This book, first published in 2000, examines how a group of manufacturers of metal products - 'everything from buttonhooks to battleships' - in America's third biggest city helped each other to meet the challenges of organized labour (and sometimes an interventionist state) in the half-century between the 'second industrial revolution' and the Second World War. After thirty years of success, the employers were finally overwhelmed by a resurgent labour movement backed by New Deal politicians and administrators. Their story offers the broadest and most detailed account available of the industrial relations problems and policies of small and mid-sized firms in this period. This book analyses labour issues by means of a careful local case study, but its conclusions about the interplay of labour, organized capital, law and the state in determining the fate of workers' rights and employers' interests have broad relevance to the history and politics of twentieth-century industrial relations.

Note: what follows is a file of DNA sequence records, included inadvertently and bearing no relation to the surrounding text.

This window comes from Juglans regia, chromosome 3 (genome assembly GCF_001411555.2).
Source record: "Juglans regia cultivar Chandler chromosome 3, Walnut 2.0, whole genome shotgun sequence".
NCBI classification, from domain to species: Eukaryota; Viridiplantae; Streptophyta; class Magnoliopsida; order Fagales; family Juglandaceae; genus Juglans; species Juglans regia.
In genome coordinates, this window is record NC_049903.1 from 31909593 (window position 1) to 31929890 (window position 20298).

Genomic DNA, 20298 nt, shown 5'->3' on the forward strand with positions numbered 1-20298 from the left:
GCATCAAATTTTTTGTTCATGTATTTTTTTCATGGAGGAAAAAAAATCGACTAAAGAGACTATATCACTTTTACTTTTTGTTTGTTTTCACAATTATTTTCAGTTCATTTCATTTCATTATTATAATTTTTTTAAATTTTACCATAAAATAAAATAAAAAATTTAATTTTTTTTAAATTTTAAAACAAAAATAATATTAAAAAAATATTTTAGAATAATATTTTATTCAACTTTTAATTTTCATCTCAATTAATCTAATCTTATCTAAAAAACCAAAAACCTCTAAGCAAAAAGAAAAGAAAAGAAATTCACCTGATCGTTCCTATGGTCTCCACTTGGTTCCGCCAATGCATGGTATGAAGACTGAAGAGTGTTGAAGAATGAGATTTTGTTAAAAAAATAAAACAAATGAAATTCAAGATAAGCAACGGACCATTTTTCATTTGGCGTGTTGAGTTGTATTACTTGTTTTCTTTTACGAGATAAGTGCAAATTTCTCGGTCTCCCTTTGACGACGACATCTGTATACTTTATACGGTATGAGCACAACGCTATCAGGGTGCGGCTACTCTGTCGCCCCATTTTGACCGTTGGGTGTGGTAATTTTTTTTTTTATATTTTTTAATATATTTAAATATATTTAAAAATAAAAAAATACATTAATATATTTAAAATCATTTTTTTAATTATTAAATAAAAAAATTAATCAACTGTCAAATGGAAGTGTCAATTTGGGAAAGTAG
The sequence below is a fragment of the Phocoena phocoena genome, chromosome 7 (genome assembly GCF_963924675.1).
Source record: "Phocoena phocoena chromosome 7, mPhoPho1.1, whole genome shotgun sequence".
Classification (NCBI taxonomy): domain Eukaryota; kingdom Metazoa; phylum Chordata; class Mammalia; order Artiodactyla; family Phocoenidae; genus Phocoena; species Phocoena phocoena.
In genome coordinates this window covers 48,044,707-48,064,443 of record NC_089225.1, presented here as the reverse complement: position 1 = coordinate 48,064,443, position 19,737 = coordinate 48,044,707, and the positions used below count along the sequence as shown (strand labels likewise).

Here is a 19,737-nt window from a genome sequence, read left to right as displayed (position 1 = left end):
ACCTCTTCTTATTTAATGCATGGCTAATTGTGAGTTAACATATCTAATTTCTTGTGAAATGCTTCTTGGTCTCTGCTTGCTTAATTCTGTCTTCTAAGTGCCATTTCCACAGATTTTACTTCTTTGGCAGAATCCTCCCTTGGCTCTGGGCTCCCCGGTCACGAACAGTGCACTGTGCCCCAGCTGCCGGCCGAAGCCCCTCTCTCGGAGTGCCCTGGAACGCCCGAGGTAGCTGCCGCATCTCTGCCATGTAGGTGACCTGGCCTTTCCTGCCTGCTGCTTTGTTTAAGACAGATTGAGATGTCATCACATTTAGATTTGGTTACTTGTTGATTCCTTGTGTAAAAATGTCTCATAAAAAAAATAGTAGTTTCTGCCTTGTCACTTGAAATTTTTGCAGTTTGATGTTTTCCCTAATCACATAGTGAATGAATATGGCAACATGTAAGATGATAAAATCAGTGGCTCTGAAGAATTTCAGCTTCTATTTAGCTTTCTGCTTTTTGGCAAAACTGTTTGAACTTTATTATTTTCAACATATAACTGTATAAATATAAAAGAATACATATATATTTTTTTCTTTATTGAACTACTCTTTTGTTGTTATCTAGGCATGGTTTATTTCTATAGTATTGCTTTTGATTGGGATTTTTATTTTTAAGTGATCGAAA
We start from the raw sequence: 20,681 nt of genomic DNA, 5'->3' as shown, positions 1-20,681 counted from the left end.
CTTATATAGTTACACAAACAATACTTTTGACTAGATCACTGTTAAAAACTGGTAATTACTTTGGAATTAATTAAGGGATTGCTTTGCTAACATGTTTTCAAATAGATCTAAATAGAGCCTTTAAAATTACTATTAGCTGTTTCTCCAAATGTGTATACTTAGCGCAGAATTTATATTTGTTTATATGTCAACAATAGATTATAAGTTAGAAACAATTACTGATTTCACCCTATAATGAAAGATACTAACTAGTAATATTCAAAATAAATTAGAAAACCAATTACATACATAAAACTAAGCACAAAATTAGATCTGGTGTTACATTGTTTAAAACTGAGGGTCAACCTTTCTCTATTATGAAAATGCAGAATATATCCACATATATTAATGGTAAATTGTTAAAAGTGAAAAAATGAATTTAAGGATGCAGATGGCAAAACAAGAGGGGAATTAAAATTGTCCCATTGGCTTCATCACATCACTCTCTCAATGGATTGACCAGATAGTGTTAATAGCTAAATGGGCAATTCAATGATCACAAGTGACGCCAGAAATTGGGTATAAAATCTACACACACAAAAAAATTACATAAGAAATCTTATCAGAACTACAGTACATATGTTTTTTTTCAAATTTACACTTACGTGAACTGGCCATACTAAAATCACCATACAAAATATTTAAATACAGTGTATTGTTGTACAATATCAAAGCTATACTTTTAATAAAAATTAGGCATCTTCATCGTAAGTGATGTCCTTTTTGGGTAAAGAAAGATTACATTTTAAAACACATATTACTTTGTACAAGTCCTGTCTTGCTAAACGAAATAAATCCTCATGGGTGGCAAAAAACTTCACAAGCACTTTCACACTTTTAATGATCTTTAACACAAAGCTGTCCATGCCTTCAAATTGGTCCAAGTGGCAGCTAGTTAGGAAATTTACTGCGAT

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(228mm x 152mm x 27mm)
Cambridge University Press
Publisher: Cambridge University Press
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